09/02/15 By definition, this isn’t truly an Indian summer, but the definition and etymology of “Indian summer” is ambiguous. We’ve entered a twilight zone of repeating days: cool foggy mornings, piercing afternoons, pleasant evenings, big moon nights. This has meant ants, and some fast fishing at times. Two nights ago was a huge ant evening, with bugs on the water into darkness.
The ants are not easy to predict, but a certain intersection of weather patterns seem present during every ant event: rain, followed by sun, followed by an overcast, muggy, evening. This evening, away from the river (and, in fact, in the Upper Peninsula) thousands of flying ants flew about our hotel parking lot as I stared somewhat defeated, wondering if, across the straits, some fish on the Au Sable were getting their fill.
These few good days have made the ant one of our go-to searching patterns on the river. The trout don’t seem to forget ants, a morsel that provokes in trout what bacon seems to provoke in humans. Despite the clear, hot days, the fishing hasn’t been half-bad. And at times, it has been very good indeed.
Another afternoon dandy
Interspersed with the ants have been the tiny olives (#24-#28), some cahills, some caddis. Attractor fishing has been and will be strong, especially if overnight lows stay above freezing which, looking at the forecast, seems very likely. Parachute Adams, Patriots, Missing Links, Borchers, the Awesome, and the SRB (Secret Rubber Bug) should be in the daytime anglers box throughout the summer and early fall. But anglers have also found success switching over to fall tactics: swinging soft hackles, nymphing pockets, and fishing small streamers. The early morning streamer fishing in the fog has been particularly fruitful.
In the mornings, the tricos continue to produce excellent fishing and, at times, some okay catching. The tricos of September seem, if possible, smaller. The trout, if possible, more difficult. It is a game of the finest and far-off. I’d pit our 6-inch Holy Water trico-taking trout against any 20-inch trout on any other river in the world. Graham was rightfully happy for the two trout he caught this morning on tricos…and that’s after catching dozens the morning before on small streamers…though a poster of a little brook trout in hand with a caption When You Think You’re Ready would have appeal only to a handful of anglers that cut their teeth on Au Sable trico trout.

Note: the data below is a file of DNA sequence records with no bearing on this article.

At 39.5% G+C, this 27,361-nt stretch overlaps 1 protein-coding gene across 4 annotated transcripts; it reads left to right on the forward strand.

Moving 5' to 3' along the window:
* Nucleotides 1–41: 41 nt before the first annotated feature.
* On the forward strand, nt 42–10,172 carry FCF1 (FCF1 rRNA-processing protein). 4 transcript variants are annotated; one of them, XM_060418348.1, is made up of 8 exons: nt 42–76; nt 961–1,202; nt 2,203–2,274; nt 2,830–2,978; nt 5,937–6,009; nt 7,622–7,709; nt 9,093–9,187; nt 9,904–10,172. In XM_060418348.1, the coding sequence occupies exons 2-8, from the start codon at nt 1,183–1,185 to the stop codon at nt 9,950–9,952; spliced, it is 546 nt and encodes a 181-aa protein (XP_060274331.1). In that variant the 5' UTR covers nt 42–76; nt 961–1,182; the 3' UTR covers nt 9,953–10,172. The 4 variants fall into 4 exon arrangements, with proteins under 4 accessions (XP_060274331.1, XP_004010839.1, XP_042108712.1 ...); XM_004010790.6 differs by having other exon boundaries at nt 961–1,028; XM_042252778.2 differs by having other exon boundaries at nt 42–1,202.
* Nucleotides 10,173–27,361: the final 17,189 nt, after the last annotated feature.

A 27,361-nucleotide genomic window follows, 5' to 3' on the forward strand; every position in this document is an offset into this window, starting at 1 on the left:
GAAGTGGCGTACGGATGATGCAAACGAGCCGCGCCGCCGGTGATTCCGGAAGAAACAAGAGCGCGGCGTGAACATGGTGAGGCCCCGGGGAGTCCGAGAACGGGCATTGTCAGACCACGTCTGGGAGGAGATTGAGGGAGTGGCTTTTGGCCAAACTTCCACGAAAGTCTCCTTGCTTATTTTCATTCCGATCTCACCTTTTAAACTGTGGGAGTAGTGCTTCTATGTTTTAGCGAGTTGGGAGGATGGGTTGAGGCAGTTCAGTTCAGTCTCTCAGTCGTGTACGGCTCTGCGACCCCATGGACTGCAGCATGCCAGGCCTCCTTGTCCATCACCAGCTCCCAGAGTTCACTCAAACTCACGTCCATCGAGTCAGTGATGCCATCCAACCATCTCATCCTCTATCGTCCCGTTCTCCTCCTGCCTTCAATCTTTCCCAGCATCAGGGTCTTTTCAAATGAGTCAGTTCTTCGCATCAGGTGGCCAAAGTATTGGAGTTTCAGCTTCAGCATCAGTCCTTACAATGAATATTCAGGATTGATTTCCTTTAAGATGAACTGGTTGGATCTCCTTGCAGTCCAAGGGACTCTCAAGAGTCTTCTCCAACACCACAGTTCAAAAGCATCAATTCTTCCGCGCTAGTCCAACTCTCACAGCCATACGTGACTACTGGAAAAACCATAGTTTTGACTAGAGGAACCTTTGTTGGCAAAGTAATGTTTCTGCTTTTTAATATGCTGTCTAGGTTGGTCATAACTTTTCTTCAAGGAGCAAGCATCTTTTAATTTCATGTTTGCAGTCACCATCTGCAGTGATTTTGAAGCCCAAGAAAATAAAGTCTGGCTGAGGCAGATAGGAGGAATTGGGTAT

This is also (typically) the last gasp for summer night anglers. Everything is perfect: hot nights, low water, and a shrinking moon that is rising later and later at night. So far it hasn’t been good — not even a shadow of what we had mid-August. But my thought is every night will get a little better than the last. And the chance at a big fish, slightly angry and painted pre-spawn, will increase before the first big frosts of the summer.
Au Sable River Cleanup Sign Up: It’s time to sign up for river cleanup 2015! This is a family friendly and fun event that covers all three branches of the Au Sable, and the big waters below Mio dam. The date is Saturday, September 12. The upper river cleanup is held at Gates Au Sable Lodge. Please call (989-348-8462) or email ([email protected]) to sign up, or to find out more, or click here. The lower water cleanup is held below Mio. To sign up, or for further info on the big water cleanup, contact Tom Buhr at [email protected]
Grab a friend, spouse, or the entire family, and head to the river. Together we can make the river better for everyone.
We’ve been thinking about it, and thinking about it…now we’re going to do it: a simple, fun, homespun fly-fishing catalog. If you want in, send an email to me at [email protected] with your mailing address. We’ll also have sign-up forms at the shop on Saturday and beyond. We’re looking forward to making it, and we hope you’re looking forward to reading it. So far the response has been HUGE! We can’t wait to stumble through issue #1!